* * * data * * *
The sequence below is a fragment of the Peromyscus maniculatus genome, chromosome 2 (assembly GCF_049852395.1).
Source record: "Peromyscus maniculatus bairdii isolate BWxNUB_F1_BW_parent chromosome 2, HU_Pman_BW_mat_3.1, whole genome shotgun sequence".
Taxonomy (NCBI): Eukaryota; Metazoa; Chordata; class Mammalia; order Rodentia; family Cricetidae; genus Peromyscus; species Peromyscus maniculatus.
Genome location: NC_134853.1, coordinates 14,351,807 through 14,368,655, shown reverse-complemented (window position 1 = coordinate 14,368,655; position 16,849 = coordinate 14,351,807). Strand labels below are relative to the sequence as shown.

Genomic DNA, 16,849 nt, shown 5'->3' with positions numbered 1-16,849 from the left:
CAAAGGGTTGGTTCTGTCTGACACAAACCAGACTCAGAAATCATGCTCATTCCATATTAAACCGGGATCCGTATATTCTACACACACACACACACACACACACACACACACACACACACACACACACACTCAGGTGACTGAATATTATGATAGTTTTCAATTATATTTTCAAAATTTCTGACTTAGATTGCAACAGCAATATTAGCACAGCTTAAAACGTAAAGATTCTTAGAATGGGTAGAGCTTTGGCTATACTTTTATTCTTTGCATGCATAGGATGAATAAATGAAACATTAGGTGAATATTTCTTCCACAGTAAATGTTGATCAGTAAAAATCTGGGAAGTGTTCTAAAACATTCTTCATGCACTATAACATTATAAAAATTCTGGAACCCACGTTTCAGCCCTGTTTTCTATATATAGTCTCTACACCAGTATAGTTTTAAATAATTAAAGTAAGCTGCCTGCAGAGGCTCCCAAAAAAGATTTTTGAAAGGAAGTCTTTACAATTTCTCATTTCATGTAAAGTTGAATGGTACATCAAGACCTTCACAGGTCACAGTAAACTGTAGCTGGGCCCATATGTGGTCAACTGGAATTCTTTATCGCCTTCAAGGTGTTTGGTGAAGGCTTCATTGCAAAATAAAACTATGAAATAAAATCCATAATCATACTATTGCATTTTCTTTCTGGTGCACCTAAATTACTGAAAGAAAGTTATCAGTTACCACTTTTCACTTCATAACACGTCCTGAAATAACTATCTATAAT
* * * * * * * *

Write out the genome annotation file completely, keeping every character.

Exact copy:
The sequence below is a fragment of the Peromyscus maniculatus genome, chromosome 2 (assembly GCF_049852395.1).
Source record: "Peromyscus maniculatus bairdii isolate BWxNUB_F1_BW_parent chromosome 2, HU_Pman_BW_mat_3.1, whole genome shotgun sequence".
Taxonomy (NCBI): Eukaryota; Metazoa; Chordata; class Mammalia; order Rodentia; family Cricetidae; genus Peromyscus; species Peromyscus maniculatus.
Genome location: NC_134853.1, coordinates 14,351,807 through 14,368,655, shown reverse-complemented (window position 1 = coordinate 14,368,655; position 16,849 = coordinate 14,351,807). Strand labels below are relative to the sequence as shown.

Genomic DNA, 16,849 nt, shown 5'->3' with positions numbered 1-16,849 from the left:
CAAAGGGTTGGTTCTGTCTGACACAAACCAGACTCAGAAATCATGCTCATTCCATATTAAACCGGGATCCGTATATTCTACACACACACACACACACACACACACACACACACACACACACACACACACTCAGGTGACTGAATATTATGATAGTTTTCAATTATATTTTCAAAATTTCTGACTTAGATTGCAACAGCAATATTAGCACAGCTTAAAACGTAAAGATTCTTAGAATGGGTAGAGCTTTGGCTATACTTTTATTCTTTGCATGCATAGGATGAATAAATGAAACATTAGGTGAATATTTCTTCCACAGTAAATGTTGATCAGTAAAAATCTGGGAAGTGTTCTAAAACATTCTTCATGCACTATAACATTATAAAAATTCTGGAACCCACGTTTCAGCCCTGTTTTCTATATATAGTCTCTACACCAGTATAGTTTTAAATAATTAAAGTAAGCTGCCTGCAGAGGCTCCCAAAAAAGATTTTTGAAAGGAAGTCTTTACAATTTCTCATTTCATGTAAAGTTGAATGGTACATCAAGACCTTCACAGGTCACAGTAAACTGTAGCTGGGCCCATATGTGGTCAACTGGAATTCTTTATCGCCTTCAAGGTGTTTGGTGAAGGCTTCATTGCAAAATAAAACTATGAAATAAAATCCATAATCATACTATTGCATTTTCTTTCTGGTGCACCTAAATTACTGAAAGAAAGTTATCAGTTACCACTTTTCACTTCATAACACGTCCTGAAATAACTATCTATAAT